So the cases of brides rejecting grooms for serious to frivolous reasons then should raise some important questions in our minds. Shouldn’t brides be allowed the freedom to explore, choose and know their life partners well before sealing a match?

Rather than criticising the bride for refusing the groom on the day of the marriage, shouldn’t we question the conditioning of the brides who are never allowed to have a choice in marriage? Even if these brides took time to make decisions, is it ever too late to choose the right partner? Shouldn’t we rather appreciate her resilience and firmness to stand by her choices?

Who is a prospective marriage partner? Don’t let social standards decide that

But then, the discussion doesn’t end here. Yes, men and women should have the freedom to choose the person they want to marry. But then is it not equally important to analyse the mindset that decides the factors along which a bride or a groom is rejected? For example, in our society, it is common for grooms and their families to reject the bride for being too dark, too ambitious or too outspoken. 90 per cent of desi brides face rejection because they were not beautiful enough.

On the other hand, brides reject grooms for not being financially stable enough, for being too dark, weak or unattractive. A bride rejected a groom because he had poor eyesight while the other rejected a groom because he was “too weak“. These cases and stats point out a major fault in our understanding of a prospective bride or groom. Rather than judging a person based on their looks or financial status, shouldn’t we normalise accepting a person for who they are? Shouldn’t we try and get rid of our obsession with fairness, narrowed definition of a good looking and successful person?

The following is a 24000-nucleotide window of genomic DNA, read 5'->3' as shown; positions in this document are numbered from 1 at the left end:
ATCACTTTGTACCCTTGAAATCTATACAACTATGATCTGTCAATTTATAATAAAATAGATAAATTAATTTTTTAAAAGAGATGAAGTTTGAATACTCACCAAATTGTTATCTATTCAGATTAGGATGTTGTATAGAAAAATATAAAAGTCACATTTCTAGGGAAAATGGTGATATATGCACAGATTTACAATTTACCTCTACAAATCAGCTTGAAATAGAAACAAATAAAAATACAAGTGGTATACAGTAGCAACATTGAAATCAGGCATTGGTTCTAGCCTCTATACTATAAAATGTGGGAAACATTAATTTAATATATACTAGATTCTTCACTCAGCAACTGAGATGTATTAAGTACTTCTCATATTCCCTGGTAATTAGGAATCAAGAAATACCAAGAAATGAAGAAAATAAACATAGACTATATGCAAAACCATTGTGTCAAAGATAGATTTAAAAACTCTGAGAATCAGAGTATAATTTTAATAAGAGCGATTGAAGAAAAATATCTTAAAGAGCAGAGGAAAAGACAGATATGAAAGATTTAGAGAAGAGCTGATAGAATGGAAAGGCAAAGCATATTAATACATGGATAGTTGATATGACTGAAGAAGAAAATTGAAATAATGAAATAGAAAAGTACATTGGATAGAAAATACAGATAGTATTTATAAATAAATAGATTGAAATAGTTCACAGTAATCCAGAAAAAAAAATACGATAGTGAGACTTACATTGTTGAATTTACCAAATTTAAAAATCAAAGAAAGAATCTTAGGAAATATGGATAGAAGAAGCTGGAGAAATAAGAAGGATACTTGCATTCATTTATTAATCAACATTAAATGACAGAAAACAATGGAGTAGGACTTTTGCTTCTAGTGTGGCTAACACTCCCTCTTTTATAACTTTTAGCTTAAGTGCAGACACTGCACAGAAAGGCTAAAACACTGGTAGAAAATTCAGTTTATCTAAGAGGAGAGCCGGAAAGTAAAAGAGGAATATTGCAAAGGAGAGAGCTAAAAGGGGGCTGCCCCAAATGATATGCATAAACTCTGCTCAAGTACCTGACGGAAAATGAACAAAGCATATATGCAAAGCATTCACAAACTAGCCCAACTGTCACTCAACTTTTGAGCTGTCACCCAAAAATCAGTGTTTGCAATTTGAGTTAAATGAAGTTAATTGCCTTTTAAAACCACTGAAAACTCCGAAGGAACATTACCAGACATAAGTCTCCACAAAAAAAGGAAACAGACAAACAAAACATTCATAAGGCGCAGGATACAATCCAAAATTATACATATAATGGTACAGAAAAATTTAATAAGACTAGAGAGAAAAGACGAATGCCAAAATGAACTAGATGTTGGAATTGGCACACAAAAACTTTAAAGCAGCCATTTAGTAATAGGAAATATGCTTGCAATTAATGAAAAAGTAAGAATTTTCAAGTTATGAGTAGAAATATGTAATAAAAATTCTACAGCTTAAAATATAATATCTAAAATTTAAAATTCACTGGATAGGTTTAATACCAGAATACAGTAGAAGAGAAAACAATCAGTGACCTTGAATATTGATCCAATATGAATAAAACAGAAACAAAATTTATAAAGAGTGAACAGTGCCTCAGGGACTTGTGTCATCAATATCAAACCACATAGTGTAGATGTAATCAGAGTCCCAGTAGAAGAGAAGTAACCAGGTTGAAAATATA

Shouldn’t we broaden our mindset, get rid of patriarchal conditioning and stop allowing social standards to decide the prospective life partners for us? Why is our freedom to choose the right life partner either clenched in the hands of dominating parents or in the claws of patriarchal mindset?

Time to change Indian matchmaking process

So it is about time now that we get rid of gender, caste, religion or racial stereotypes that smear the entire system of matchmaking in India. Not only should brides and grooms have the freedom to choose the person they marry but should also be taught to unlearn the patriarchal mindset that obstructs the decision making process. Moreover, it is high time that we normalise love, equality and understanding as the major factors to seal a matrimonial match rather than worrying about social standards and log kya kahenge.

Love marriages, inter-caste and inter-religion marriages should be normalised rather than fixing arranged marriages as the only moral way to choose the right life partner. We need to understand that marriage is primarily a bond between two people and so it matters that they align with each other in terms of love, understanding and most importantly equality.

Views expressed are the author’s own.